Duration of DM between 11 and 15 years was present in 7 (6.60%) patients of moderate NPDR, 4 (3.77%) of severe and very severe NPDR, 2 (1.89%) of mild-moderate PDR, 2 (1.89%) of high-risk PDR, and 2 (1.89%) of advanced PDR. Of 28 patients, CSME was present in 7 (6.60%) patients. None of the patients of mild NPDR was in this range.

Duration of DM between 16 and 20 years was present in 1 (0.94%) patient of severe NPDR, 4 (3.77%) of mild-moderate PDR, 1 (0.94%) of high-risk PDR, and 2 (1.89%) of advanced PDR. None of the patients of mild and moderate NPDR and CSME was in this range. This suggests that the severity of retinopathy increased with the duration of DM in the present study, probably due to prolonged exposure to hyperglycemia and other risk factors.

The mean duration of diabetes in our study was 7.67 years. It correlates with the study conducted at Sankara Netralaya [19] with mean duration of 6.7 years, while the Wisconsin study [19] showed 11.8 years. In a study conducted in Pakistan, patients with duration 5–10 years had five times more chances to have nonproliferative retinopathy and 2 × 106 times (odds ratio) more chances for advanced retinopathy than patients with duration < 5 years and no retinopathy. Similarly, patients with duration more than 10 years had 32 times more chances to have nonproliferative retinopathy and 2 × 108 times (odds ratio) more chance to have proliferative retinopathy than patients with duration < 5 years and no retinopathy.[20]

Of 106 patients of DR, maximum number of patients, i.e., 93 (87.73%) were of NPDR, of which 52 (49.05%) patients were of mild NPDR, 34 (32.07%) moderate NPDR, and 7 (6.60%) severe and very severe NPDR. However, only, 13 (12.26%) patients were of PDR, of which 6 (5.66%) were of mild-moderate PDR, 3 (2.83%) high-risk PDR, and 4 (3.77%) advanced PDR [Table 5].

FBS was raised in 83 patients (78.30%) and 74 patients (69.81%) had raised PMBS, showing poor glycemic control in these patients. Of 106, only 29 patients (27.53%) were on medication due to unawareness of the disease among the rural population. Improvement in glycemic control among the patients on medications showed control in the retinopathy [Table 8].

Blood sugar levels were useful for spot diagnosis of diabetes; however, FBS and PMBS gauge hyperglycemia for a short duration, which may be fallacious in describing a chronic and complex clinical condition.[3]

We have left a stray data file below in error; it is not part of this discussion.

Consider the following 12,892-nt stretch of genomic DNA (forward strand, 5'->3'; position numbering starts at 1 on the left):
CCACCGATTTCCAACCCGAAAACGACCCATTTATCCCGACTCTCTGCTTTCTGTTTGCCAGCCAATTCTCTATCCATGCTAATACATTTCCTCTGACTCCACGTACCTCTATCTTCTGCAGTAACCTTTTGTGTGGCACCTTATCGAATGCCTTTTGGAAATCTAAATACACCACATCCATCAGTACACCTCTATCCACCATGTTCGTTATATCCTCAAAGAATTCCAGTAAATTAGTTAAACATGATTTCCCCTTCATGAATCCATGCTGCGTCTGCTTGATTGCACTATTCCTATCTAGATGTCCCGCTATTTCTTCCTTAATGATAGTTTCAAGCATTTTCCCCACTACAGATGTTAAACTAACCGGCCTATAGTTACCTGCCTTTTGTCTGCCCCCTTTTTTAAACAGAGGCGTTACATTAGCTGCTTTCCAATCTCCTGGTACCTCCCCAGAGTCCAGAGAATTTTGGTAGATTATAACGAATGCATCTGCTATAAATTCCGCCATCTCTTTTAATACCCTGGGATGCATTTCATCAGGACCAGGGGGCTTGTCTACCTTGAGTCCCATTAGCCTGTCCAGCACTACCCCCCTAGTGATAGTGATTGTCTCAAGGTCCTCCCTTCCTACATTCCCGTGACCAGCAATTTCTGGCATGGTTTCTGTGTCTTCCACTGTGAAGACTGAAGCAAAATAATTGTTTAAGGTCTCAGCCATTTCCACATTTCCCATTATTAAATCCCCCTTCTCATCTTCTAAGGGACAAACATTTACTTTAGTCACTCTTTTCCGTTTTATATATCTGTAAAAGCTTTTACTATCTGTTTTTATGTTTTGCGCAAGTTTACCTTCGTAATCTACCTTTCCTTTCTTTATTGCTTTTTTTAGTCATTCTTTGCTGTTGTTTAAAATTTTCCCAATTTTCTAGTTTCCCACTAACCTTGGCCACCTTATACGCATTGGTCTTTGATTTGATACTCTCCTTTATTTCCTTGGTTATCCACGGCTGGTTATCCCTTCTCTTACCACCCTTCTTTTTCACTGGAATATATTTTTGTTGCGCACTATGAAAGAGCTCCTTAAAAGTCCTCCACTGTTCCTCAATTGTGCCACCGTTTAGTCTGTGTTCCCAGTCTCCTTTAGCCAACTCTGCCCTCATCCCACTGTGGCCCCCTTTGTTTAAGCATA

In our study, 24 (22.64%) DR patients had HbA1c below 6.5%, of which 20 (18.87%) had mild NPDR and 4 (3.77%) had moderate NPDR. No patients of severe and very severe NPDR and PDR were below 6.5%. Rest 82 (77.35%) DR patients were above 6.5% of HbA1c [Table 9] and [Table 10].

HbA1c levels between 6.6% and 8.5% were seen in 17 (16.04%) patients of mild NPDR, 18 (16.98%) of moderate NPDR, and 1 (0.94%) of severe NPDR. No patients of PDR were in this range.

HbA1c level between 8.6% and 10.5% was observed in 14 (13.21%) patients of mild NPDR, 11 (10.38%) of moderate NPDR, 4 (3.77%) of severe and very severe NPDR, 2 (1.89%) of mild-moderate PDR, and 1 (0.94%) patient each of high-risk and advanced PDR.

HbA1c levels were more than 10.5% in 1 (0.94%) patient of mild NPDR, 1 (0.94%) of moderate NPDR, 2 (1.89%) of severe and very severe NPDR, 4 (3.77%) of mild-moderate PDR, 2 (1.89) of high-risk PDR, and 3 (2.83%) patients of advanced PDR.

11 (13.41%) patients of CSME were between 6.6% and 8.5% of HbA1c, 9 (8.49%) between 8.6% and 10.5% of HbA1c, 6 (5.66%) between 6.6% and 8.5% of HbA1c, and 2 (1.89%) more than 10.6% of HbA1c.

Lower levels of HbA1c showed milder degree of retinopathy while raised levels of HbA1c were associated with increased severity in the present study, suggesting that measuring HbA1c can help detect DR at an early stage and its constant high levels may also be responsible for severity of retinopathy. HbA1c detects the mean blood glucose level over a period of 6–8 weeks and predicts the potential angiopathic complications. The measurement of HbA1C equals the assessment of hundreds (virtually thousands) of fasting glucose levels and also captures postprandial glucose peaks; therefore, it is a more robust and reliable measurement than fasting and postprandial glucose level.[3]

Kowall and Rathmann [21] found that prevalence of any retinopathy was 2.5–4.5 times as high in persons with HbA1c-defined type 2 DM. The WESTDR [22] also found that HbA1c (divided into both quartiles and deciles) correlated with a consistent increase in retinopathy from the lowest (5.4%–8.5%) to the highest quartile (11.6%–20.8%) although it did not show any threshold cutoff. Cho et al.[23] however confirmed that the proposed HbA1c cutoff level (6.5%) as proposed by the American Diabetes Association allowed accurate detection of DR.

Of 106 patients, 24 (22.64%) DR patients had hypomagnesemia, of which 4 (3.77%) had mild NPDR, 5 (4.72%) had moderate NPDR, 5 (4.72%) severe and very severe NPDR, 4 (3.77%) mild-moderate PDR, 2 (1.89%) high-risk PDR, and all 4 (3.77%) patients of advanced PDR had hypomagnesemia [Table 11] and [Table 12].